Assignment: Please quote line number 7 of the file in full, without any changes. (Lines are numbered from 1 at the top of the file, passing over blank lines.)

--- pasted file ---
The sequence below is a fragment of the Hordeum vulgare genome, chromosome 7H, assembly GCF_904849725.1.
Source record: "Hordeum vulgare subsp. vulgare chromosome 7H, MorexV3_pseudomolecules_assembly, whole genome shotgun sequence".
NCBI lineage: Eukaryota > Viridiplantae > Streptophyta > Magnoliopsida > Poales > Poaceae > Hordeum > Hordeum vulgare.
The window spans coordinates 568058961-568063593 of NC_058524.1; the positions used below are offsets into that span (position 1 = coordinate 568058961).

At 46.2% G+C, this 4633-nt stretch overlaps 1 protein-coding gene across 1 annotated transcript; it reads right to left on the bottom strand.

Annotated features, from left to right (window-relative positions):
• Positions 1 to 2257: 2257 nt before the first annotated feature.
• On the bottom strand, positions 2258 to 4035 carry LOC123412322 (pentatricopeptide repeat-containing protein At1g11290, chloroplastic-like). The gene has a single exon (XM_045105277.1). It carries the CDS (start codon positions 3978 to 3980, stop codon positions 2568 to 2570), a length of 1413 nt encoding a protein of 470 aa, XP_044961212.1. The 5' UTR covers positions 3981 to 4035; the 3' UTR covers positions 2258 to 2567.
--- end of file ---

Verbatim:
• Positions 1 to 2257: 2257 nt before the first annotated feature.